Alpine skiing is a well-recognized recreational and competition sport. Alpine ski racing has been part of the Olympic program since the beginning of the modern winter Olympic games. Races are held on natural slopes and are organized in four main competition disciplines: Slalom (SL), giant slalom (GS), super-G (SG) and downhill (DH). Each discipline has its own specific course and terrain characteristics. The International Skiing Federation (FIS) has established course regulations to make sure these characteristics are maintained in races organized by FIS. FIS regulations specify, for example, a range of altitude differences between start and finish for each discipline. For SL, GS and SG the regulations set a range of direction changes as a function of the altitude difference between start and finish. The minimum linear distance between gates must be 10m for GS and 25m for SG. However, all of these regulations define only certain boundaries, not restricted values. Furthermore, the aforementioned measures do not provide a complete understanding of the course setting and terrain geomorphology, which is essential with regard to various safety issues. Course setting is not only dependent on the linear distance between gates, but also on the horizontal distance by which two successive gates are set out of line. However, the mean terrain inclination between start and finish—obtained from calculations based on course length and vertical drop from the organizers’ data—does not provide a full understanding of the terrain geomorphologic characteristics of courses, and does not provide an understanding of how course setters adapt courses to the given terrain geomorphologic conditions.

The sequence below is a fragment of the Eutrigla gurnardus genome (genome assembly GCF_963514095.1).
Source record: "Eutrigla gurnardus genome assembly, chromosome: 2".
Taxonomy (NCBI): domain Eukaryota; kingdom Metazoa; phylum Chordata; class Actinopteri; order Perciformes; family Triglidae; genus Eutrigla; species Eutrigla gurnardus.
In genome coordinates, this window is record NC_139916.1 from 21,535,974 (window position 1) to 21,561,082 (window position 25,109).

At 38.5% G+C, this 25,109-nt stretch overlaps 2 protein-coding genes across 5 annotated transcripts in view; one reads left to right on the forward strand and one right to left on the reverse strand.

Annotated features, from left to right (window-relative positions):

Due to the fact that every third WC athlete suffers an injury each season and every 6th athletes suffers a severe injury each season, ensuring athletes’ safety is a major concern in competitive alpine skiing [1,2]. Therefore, FIS and a worldwide network of research groups work together on the identification of injury risk factors [39], injury mechanisms [1013] and the implementation of measures [14,15] to reduce injury risk [37,10,12,1417]. This research has recently revealed the following aspects: 1) practitioners and experts acknowledge that course setting has a significant impact on speed control and injury prevention [3]; 2) course setting influences different mechanical parameters related to injury risk [8,16]; 3) in SL and GS, speed is influenced by variations in course setting [16,18] and terrain inclination [19]; 4) skier biomechanical injury risk factors are significantly different between the disciplines [7]. Based on these considerations, it seems likely that course and terrain characteristics might be linked to injury risk in all disciplines. However, no study has yet investigated these characteristics and their effect on skiers’ speeds during WC competitions.

Therefore, the current study investigated: 1) the geomorphologic characteristics of the slopes; 2) how courses were set; 3) how courses were adapted to the given terrain geomorphology; 4) how course setting and terrain characteristics varied within and between the competition disciplines, 5) how skiers were exposed to terrain features and 6) whether skier speed was governed by course setting and terrain inclination within and across the disciplines (GS, SG and DH).

Methods

Study design